SEED Proposal First Draft copy

Stockton Economic Empowerment Demonstration (SEED) Research Proposal
Universal Basic Income (UBI) has gained a lot of traction recently. Large-scale pilot
experiments are currently being conducted by non-profit groups in Kenya and Uganda and by
governmental offices in Finland, the Netherlands, Scotland, and Ontario, Canada. 1 These
experiments attempt to address the many gaps in literature surrounding unconditional cash
transfers. For instance, Hashofer & Shapiro (2013) address questions related to saving and
consumption patterns as well as psychological and stress outcomes in the randomized UBI
experiment in Kenya.2 They also examine differential effects across the frequency of cash
transfer and gender of cash recipient. In Finland’s experiment, only unemployed individuals are
included in the study to isolate potential work incentives of UBI compared to unemployment
insurance.3 4 Here, I propose a research project that I hope to launch in coordination with SEED
to study UBI in Stockton. Rather than focusing on the quantitative outcomes of cash transfers,
this study addresses a more fundamental question surrounding UBI: Are Americans willing to
support it?
US public opinion regarding UBI is not so well-established due the policy’s absence from
public discourse in the last several decades. Recent polling suggests Americans are more likely to
support than oppose “a proposal in which the government would provide all Americans a
regular, unconditional sum of money”.5 Still, the efficacy of polling around such a foreign policy
initiative is questionable. Perhaps a more concrete signal of support for UBI in is that the Alaskan
Permanent Fund, which pays an annual dividend to each Alaskan resident, receives strong
support among Alaskans.6
In Class War?, authors Benjamin Page and Lawrence Jacobs use extensive polling to
classify Americans as “philosophical conservatives but also pragmatic egalitarians”. 7 Put simply,
the average American is expected to both strongly value self-reliance and favor government’s
taxing and spending to ensure the universal access to public education, health care, and food.
It’s not clear how UBI fits into this complex. On one hand, a guaranteed income regardless of
work status may conflict with the notion of self-reliance. On the other hand, the government
ensuring a right to a minimum standard of living would appear to carry significant popularity.
Finally, the contemporary political landscape, namely the threat of funding cuts for key federal
social programs including Medicaid8 and the Child Health Insurance Program9, is another source
of uncertainty in support for UBI.
Research Design and Questions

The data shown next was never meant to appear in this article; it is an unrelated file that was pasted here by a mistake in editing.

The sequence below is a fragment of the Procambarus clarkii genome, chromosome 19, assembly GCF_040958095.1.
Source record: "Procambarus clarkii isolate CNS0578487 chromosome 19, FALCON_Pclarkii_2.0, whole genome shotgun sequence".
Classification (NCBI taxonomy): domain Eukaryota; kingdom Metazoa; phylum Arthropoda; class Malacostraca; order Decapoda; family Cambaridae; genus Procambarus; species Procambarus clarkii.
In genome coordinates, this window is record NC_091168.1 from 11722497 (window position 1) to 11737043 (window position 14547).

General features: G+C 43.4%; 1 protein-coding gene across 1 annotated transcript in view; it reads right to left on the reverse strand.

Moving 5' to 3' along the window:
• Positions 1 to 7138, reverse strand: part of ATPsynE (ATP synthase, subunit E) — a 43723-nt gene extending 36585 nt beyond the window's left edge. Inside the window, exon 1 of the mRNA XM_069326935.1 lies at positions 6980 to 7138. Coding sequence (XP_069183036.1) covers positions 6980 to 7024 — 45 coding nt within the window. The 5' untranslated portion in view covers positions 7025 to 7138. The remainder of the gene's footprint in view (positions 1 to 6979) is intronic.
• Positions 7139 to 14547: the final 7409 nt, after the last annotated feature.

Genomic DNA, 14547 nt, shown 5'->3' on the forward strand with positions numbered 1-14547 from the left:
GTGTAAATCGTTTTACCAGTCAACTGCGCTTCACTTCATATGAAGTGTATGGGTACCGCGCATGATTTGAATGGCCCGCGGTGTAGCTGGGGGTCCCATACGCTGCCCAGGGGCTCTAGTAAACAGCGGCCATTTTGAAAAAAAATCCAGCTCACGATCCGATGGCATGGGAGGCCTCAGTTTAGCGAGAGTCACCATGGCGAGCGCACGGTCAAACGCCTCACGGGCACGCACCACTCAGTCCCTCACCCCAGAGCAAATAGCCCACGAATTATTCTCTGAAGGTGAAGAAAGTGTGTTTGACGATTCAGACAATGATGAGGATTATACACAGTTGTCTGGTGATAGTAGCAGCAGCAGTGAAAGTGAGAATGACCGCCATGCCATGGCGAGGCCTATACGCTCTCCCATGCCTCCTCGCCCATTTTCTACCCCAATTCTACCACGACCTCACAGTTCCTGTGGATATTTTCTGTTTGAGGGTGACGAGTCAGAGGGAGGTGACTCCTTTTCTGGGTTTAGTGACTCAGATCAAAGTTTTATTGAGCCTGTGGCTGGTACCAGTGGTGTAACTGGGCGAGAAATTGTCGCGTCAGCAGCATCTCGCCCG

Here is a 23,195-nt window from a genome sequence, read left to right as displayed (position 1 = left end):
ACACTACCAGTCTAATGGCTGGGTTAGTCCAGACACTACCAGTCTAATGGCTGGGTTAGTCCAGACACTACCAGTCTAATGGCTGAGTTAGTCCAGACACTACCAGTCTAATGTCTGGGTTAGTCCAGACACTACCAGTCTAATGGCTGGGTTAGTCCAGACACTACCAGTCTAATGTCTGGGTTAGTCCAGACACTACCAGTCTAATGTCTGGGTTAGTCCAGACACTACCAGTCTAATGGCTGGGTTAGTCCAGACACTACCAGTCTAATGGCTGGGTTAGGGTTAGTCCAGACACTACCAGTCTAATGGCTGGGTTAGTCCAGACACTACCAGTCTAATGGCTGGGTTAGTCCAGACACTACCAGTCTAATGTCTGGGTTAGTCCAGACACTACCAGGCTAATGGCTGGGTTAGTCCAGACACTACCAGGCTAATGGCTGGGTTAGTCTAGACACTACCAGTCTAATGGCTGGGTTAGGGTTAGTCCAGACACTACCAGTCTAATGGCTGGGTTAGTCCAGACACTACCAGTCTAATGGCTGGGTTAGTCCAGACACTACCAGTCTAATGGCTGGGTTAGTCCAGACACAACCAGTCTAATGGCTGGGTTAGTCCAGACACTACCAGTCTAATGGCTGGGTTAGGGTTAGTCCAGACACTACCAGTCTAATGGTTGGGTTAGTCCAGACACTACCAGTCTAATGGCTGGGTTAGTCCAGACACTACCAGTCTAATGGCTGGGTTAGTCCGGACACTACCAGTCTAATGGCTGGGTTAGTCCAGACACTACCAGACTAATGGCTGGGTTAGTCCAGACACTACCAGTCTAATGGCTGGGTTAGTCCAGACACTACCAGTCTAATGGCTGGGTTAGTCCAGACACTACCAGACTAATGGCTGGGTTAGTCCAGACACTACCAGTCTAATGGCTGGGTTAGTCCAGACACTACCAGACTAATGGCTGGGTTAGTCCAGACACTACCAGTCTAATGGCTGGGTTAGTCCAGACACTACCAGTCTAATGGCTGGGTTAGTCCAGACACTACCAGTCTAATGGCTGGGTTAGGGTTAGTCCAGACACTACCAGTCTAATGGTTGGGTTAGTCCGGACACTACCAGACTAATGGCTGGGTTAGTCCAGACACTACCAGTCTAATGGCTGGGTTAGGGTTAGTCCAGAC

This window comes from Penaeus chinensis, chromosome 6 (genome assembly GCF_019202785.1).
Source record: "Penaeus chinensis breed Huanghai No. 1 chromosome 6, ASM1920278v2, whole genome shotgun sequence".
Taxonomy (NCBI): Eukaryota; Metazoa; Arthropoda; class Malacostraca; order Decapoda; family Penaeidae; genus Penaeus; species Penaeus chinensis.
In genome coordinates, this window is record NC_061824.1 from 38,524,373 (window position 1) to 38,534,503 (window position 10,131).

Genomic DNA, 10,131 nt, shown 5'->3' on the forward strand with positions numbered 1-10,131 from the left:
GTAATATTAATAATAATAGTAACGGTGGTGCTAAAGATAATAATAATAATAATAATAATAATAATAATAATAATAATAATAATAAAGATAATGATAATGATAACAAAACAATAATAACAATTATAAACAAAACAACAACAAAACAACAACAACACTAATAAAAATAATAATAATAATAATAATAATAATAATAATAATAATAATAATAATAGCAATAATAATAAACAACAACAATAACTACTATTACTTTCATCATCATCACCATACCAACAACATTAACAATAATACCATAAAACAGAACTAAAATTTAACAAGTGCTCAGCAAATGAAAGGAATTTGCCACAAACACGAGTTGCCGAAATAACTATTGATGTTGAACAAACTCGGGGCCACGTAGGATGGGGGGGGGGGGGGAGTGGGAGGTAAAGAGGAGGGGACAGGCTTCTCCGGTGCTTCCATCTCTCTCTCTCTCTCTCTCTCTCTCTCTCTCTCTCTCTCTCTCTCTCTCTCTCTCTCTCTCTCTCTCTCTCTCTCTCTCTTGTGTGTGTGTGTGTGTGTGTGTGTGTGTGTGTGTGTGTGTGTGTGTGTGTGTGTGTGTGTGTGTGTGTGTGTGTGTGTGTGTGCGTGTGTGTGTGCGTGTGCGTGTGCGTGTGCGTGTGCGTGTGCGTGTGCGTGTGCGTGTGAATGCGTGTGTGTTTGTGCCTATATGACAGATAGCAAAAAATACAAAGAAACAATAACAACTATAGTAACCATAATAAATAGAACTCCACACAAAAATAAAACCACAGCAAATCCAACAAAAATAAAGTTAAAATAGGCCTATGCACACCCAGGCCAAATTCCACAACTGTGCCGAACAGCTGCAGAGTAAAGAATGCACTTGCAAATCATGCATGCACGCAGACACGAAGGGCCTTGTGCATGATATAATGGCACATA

SEED offers a unique, engaging platform to study public opinion surrounding UBI. As
opposed to polling around theoretical policy proposals, this study aims to establish a “focus
group” of Stockton residents including recipients and non-recipients of UBI. Relying on in-depth,
multi-stage interviews throughout SEED implementation, this study will address the following
questions. First, does UBI carry support among focus group members at the onset of the
experiment? How does an individual’s political party affiliation, work status, income level, and
usage of existing social programs affect his/her position? Second, what is the support of UBI
among recipients during experiment implementation? Has cash assistance improved individuals’
experiences and opportunities in work, education, housing, and family support? How do the
benefits of cash assistance compare to those of other social programs? Third, does support for
UBI change following experiment implementation among recipients and non-recipients? Here,
this study will use SEED as an interface for recipients and non-recipients who participate in this
study. After learning about the experiences of Stockton residents in the experiment, what are
the sources of variance in public opinion for UBI? Is UBI a viable replacement for existing social
programs? Is such a policy without work requirements consistent with the purpose of the US
safety net and/or reinforcing the American Dream?
The city of Stockton will serve as an ideal location for this case study. First, it is politically
moderate10 and racially diverse11 relative to State-average, which will allow this study to capture
public opinion across demographics. Further, Stockton’s poverty rate is well above Stateaverage12, which lends itself to meaningful analysis of UBI as a potential anti-poverty measure.
Finally, SEED’s small pool of UBI recipients favors the in-depth, interview-based study proposed
This study’s finished product will include both a written paper and audio podcast which
analyze the progression of support for UBI among Stockton residents.
Haushofer, J., & Shapiro, J. (2013). Household Response to Income Changes: Evidence from
an Unconditional Cash Transfer Program in Kenya. Massachusetts Institute of Technology,
24(5), 1–57.
Page, B. I., & Jacobs, L. R. (2009). Class war?: what Americans really think about economic inequality.
University of Chicago Press